There are so many things you should do that you forget how to do them all. I personally stumbled near the end trying to grab bullets in the air and throw it that I forgot how to grab new guns! After the short demo, I felt myself begin to sweat. A change in mental model is needed since typical shooter games allows you to press short cut keys to perform those actions. In VR, you DO those actions. Luckily, it does not detract from the immersion at all. It was fun and I heard that a few attendees came back to the replay the demo with improved execution.
The change in mental model was mentioned in day 2 of the user research round table. We focused on mental models for game control patterns. All control schemes are inherently non-intuitive. The game industry has been lucky that developers used the same control patterns for first person shooters aka the Halo Scheme.
When we look at game schemas for other game genres, it’s a bit of a mess. This may be the same for VR since it is based on the game’s mechanics. Generally, players prefer gaze based direction. This means that the direction you are looking in is the direction you expect to turn toward in the game.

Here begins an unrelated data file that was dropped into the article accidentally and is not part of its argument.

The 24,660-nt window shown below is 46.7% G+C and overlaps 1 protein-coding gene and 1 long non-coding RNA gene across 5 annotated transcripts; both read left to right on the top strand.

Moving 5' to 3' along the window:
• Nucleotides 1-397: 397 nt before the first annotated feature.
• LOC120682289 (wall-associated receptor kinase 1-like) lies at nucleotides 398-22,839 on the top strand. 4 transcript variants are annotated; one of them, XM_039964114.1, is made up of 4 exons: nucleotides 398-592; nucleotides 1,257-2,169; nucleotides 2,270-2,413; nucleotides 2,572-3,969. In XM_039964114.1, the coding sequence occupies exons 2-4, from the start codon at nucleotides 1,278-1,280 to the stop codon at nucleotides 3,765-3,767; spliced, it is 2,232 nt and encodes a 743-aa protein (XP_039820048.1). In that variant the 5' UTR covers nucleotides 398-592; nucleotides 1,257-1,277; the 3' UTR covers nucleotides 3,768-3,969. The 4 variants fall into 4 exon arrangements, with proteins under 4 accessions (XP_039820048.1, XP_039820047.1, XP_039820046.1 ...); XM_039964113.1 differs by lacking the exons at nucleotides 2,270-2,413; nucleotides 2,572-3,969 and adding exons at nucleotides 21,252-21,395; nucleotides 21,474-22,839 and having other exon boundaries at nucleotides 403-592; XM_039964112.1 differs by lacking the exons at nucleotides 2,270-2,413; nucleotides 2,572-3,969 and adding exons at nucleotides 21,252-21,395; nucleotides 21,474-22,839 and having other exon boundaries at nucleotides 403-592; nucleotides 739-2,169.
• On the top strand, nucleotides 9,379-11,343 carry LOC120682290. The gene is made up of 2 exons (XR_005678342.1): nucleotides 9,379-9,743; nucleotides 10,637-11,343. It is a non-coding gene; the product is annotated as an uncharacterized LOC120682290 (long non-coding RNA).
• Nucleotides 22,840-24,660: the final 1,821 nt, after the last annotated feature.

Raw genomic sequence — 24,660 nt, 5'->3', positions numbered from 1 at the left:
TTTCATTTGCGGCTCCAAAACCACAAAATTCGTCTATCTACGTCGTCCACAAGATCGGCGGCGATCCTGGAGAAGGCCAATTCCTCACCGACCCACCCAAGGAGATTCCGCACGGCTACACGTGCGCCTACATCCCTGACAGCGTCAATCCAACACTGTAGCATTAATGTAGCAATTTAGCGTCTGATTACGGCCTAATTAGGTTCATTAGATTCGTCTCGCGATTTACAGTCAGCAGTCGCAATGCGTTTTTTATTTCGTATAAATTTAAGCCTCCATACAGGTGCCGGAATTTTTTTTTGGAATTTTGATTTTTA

Typically when you want to turn directions in real life, you turn your torso. This preference toward gaze based direction is a part of the Counter Strike Effect. Those who are used to first person shooter games are too used to looking to turn vs. rotating your torso to turn.
It’s definitely a new mental modal to learn. We have to remember what technologies and experiences the users are coming from and what platform and core experiences you are developing for then make judgement calls on that.
Look at these players actually turning! It was easy and turning was quick! Worked up a bit of a sweat here too.
— Tawny (@iheartthannie) March 17, 2016
The above is why the on-boarding experience for games are so important. Tutorials are necessary to ensure that players understand the core game mechanics. Players tend to overestimate themselves and skip tutorials when given the option to do so.
Rather than giving them the option to skip, the installed game should know whether it is your first time playing. First timers go through the tutorial. Everyone else who’s reinstalled the game on another device does not have to go through the tutorial again, but can still have the option to do so.